In a year in which the Red Sox will celebrate their 100th birthday at their Boston ballpark the team will debut their spring training homage to Fenway Park in Fort Myers, where they have trained since 1993 at the now abandoned but still standing City of Palms Park
While the Red Sox have been firmly entrenched in Fenway Park for a full century, City of Palms Park was deemed deficient after just 19 seasons of spring time use and to keep the team happy, and in town, a new state-of-the-art stadium and complex, referred to as JetBlue Park at Fenway South, was built and paid for by Lee County just a dozen miles from the former Red Sox spring training stadium the county also owns.
City of Palms Park was framed by the greenery of palm trees and its replacement will forever be famous for its green backdrop in left field, where a 37' high replica of Fenway Park's Green Monster will also be the signature feature at Fenway South. The Fort Myers Monster will look different in one respect, as a few rows of seats are being built into a hollowed out portion of the wall. Taut netting will be placed in place of the missing Monster, which will have a single row of drink rail seats and a deck on top of it.
Aside from the Green Monster seating deviation, JetBlue Park stays mostly true to the ballpark it mimics, going so far as to have the same cast-iron seats in its seating bowl, which is a duplicate of the lower grandstand layout at Fenway Park. Overall, the Fort Myers ballpark has roughly a quarter of the seats that Fenway has.
Capacity of JetBlue Park is estimated to be 11,000, with 9,990 of that total coming from fixed seats, which includes three sections of bleachers in right-center field that can seat 400 people. The bleachers are behind a berm than can hold about 1,000 fans and in front of that elevated grassy area are the bullpens, set side-by-side in the same location and at the same distance from home plate as they are in Boston.
One feature that JetBlue Park didn't just copy but literally took from Fenway Park is the manual scoreboard at the base of its Green Monster. It happens to be an authentic one that was used in Boston for parts of four decades. Moved into storage in 2001 and refurbished in South Dakota a decade later, the celebrated scoreboard will compliment the state-of-the-art one (meaning it has a high definition video panel) standing behind the berm in right field.
Although the similarities between the ballparks in Boston and Fort Myers are quite pronounced, JetBlue Park will differ from its inspiration in some equally prominent regards. Whereas Fenway is notably painted green and sports a facade of brick, JetBlue Park will be made mostly of steel that's colored white. The distinctive cantilevered roof that traces the upper grandstand is white as well, each of its panels angled differently in a design quirk that looks reminiscent of the zig-zag roof behind the Dodger Stadium bleachers. JetBlue Park's wavy roof, in the words of its architect, actually represents "the energy and movement" of the cypress trees that are native to the area.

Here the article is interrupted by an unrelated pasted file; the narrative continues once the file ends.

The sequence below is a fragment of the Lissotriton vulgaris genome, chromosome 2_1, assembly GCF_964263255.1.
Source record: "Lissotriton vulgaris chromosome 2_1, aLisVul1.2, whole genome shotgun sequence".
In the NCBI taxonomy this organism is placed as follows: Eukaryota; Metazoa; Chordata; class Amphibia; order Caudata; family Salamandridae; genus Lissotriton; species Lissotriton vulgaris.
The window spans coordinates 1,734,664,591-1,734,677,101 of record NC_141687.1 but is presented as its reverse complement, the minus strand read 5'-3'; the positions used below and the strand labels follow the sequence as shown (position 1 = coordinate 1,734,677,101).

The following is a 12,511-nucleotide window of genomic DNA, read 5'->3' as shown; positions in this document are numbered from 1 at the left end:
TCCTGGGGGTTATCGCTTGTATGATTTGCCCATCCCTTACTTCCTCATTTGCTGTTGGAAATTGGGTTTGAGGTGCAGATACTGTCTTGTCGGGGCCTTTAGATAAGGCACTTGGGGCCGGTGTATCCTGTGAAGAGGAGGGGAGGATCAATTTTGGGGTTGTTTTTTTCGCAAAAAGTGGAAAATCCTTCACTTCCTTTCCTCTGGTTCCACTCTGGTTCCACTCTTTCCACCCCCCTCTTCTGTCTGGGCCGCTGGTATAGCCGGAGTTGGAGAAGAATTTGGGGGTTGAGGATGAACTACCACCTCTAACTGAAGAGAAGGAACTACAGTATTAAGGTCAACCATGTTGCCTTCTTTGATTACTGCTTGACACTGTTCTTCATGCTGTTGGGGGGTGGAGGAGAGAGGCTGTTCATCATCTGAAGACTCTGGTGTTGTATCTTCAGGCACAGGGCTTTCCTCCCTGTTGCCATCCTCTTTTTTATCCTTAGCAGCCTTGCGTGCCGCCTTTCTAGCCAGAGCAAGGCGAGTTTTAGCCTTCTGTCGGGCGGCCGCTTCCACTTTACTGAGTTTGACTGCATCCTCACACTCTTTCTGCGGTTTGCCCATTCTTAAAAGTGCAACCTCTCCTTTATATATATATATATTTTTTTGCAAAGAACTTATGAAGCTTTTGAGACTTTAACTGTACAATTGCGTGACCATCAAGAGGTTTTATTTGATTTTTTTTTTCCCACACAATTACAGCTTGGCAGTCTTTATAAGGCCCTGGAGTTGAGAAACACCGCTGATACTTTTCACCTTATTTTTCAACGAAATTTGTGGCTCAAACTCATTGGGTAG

While that comparison might be difficult to make for most fans, noticing that the quirky field dimensions of Boston's bandbox ballpark have been replicated in Fort Myers should be an obvious observation for any member of Red Sox Nation. And all fans will be able to congregate pre-game on a road alongside of JetBlue Park that will feature the "street festival" atmosphere found on game day at Yawkey Way, thereby leaving little doubt that JetBlue Park will look and feel like Fenway South.
Location and Parking
The one thing that Fenway and City of Palms Park had in common was their neighborhood location. JetBlue Park, however, has lots of green space, rather than residences, around it. In fact, prior to its construction, cows were about as common a sight as cars on the stretch of Daniels Parkway that JetBlue Park was built off of. Still, there's not much between I-75 and the spring training complex, which are separated by only about two miles. Getting to the ballpark is as simple as taking Exit 131 and going east until you spot it on your left.
While one day there will be a lot going on in the area -- the Red Sox bought the 20 acres of frontage property between the complex and Daniels Parkway in anticipation -- most development won't take place until well after the inaugural season at JetBlue Park is done. The one important destination that has been in the vicinity for quite some time is Southwest Florida International Airport, which is about halfway between I-75 and JetBlue Park, making the airline-sponsored ballpark name rather appropriate.
Parking will be plentiful and quite the cash cow for the team, as the inaugural season price is expected to be $10 per vehicle. If that is indeed the case then JetBlue Park will be just the third spring training ballpark to reach the $10/car threshold, following Steinbrenner Field (Yankees) and Charlotte Sports Park (Rays). Fans will park in grass fields on opposite sides of JetBlue Park that will be used for soccer by local teams outside of the spring training season.
2015 Red Sox Spring Training Schedule at JetBlue Park
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